Exhibit shines light on dark era in American history

In an era of history that began on a dark Tuesday, a few American artists were able to use a New Deal to shine light on their canvasses.

The UK Art Museum is showing the exhibit “Breaking Tradition, Forging Ahead: WPA Prints from the Collection.” The student-organized exhibit is showing works from various artists that were able to use the Works Progress Administration, a program that started during the Great Depression, to break the mold and to help change the view of American art.

Some of the artists included in the collection are Ann Rice O’Hanlon, who has a mural in the foyer of Memorial Hall, and Sargent Johnson.

Most of the artists featured in the collection are not mainstream names, said Janie Welker, curator of exhibitions for the UK Art Museum. But this adds to the appeal of the works because these artists were able to exhort freedom in the WPA program.

“It is interesting that a lot of the WPA artists are not that well-known today,” Welker said. “They had a lot of freedom, and it’s surprising that they had this kind of freedom in a government program.”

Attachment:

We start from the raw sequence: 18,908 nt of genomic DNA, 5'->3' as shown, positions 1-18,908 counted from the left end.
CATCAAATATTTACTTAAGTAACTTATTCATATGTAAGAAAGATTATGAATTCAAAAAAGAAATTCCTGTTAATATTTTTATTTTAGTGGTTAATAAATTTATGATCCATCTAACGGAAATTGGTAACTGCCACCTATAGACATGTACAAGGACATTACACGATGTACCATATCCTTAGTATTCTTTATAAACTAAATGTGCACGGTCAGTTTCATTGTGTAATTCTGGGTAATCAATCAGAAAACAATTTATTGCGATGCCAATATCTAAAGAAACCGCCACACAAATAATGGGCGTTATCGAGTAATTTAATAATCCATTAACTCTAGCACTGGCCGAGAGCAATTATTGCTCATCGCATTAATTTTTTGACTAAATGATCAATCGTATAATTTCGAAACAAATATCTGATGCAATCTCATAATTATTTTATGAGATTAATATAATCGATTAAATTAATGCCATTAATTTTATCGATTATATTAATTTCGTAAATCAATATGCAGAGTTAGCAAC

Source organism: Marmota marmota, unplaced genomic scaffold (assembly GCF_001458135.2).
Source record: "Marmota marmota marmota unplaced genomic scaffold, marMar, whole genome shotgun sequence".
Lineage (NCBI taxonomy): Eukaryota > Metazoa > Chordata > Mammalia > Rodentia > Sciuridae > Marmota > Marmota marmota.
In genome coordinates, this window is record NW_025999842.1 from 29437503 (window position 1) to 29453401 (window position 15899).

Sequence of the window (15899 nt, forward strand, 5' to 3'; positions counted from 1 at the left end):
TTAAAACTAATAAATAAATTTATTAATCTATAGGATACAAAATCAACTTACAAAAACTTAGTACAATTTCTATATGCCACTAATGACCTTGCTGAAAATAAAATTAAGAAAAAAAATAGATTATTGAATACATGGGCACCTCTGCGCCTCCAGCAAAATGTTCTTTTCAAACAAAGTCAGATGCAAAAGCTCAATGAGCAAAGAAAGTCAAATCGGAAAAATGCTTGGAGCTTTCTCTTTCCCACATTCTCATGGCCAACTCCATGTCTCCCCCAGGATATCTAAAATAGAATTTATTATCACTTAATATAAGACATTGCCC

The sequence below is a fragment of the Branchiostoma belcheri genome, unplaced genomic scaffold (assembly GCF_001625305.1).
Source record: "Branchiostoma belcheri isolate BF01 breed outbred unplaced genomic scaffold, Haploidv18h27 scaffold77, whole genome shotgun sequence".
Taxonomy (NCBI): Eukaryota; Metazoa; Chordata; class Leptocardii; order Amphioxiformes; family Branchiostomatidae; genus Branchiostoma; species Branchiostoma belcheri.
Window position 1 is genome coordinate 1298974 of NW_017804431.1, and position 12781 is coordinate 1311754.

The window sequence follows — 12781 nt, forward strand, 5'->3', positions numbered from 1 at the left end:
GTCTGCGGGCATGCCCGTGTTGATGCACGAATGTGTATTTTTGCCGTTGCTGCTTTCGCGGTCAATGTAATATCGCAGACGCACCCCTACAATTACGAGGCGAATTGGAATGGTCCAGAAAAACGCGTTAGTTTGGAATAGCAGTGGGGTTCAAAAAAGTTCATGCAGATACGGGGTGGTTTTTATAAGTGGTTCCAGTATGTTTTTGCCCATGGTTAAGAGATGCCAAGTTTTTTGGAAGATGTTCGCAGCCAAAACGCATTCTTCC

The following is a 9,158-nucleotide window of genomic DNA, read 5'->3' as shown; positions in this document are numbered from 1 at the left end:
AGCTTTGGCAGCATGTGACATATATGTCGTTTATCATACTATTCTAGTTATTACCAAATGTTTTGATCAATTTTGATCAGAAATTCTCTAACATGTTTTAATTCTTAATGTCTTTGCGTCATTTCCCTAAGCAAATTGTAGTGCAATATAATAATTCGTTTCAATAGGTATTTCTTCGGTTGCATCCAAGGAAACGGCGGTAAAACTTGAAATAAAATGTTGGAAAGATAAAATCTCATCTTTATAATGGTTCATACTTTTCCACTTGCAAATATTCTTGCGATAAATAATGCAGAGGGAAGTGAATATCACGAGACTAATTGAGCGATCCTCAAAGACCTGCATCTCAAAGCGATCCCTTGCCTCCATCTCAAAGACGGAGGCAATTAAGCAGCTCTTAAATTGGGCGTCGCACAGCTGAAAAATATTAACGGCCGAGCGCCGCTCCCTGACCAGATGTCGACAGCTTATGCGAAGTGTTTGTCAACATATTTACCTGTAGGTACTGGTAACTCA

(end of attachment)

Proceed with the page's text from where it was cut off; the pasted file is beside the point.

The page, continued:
The artists were able to not use the most common approach at the time to create art, said BeBe Lovejoy, the registrar for the UK Art Museum.

“The most common approach was American realism and American regionalism,” Lovejoy said. “These prints show some abstractions, some surrealism and a little bit of cubism.”

The exhibition began as a project for the museum studies class, AH-501, and took three semesters to complete with three different classes working toward finishing the project, Lovejoy said.

“It was a hands-on installation and development of an exhibition,” Lovejoy said. “Sometimes you do projects, but it’s just in theory. This one is actually on the wall.”

The free exhibit will be shown through Sept. 12 at the UK Art Museum, which is located inside the Singletary Center for the Arts.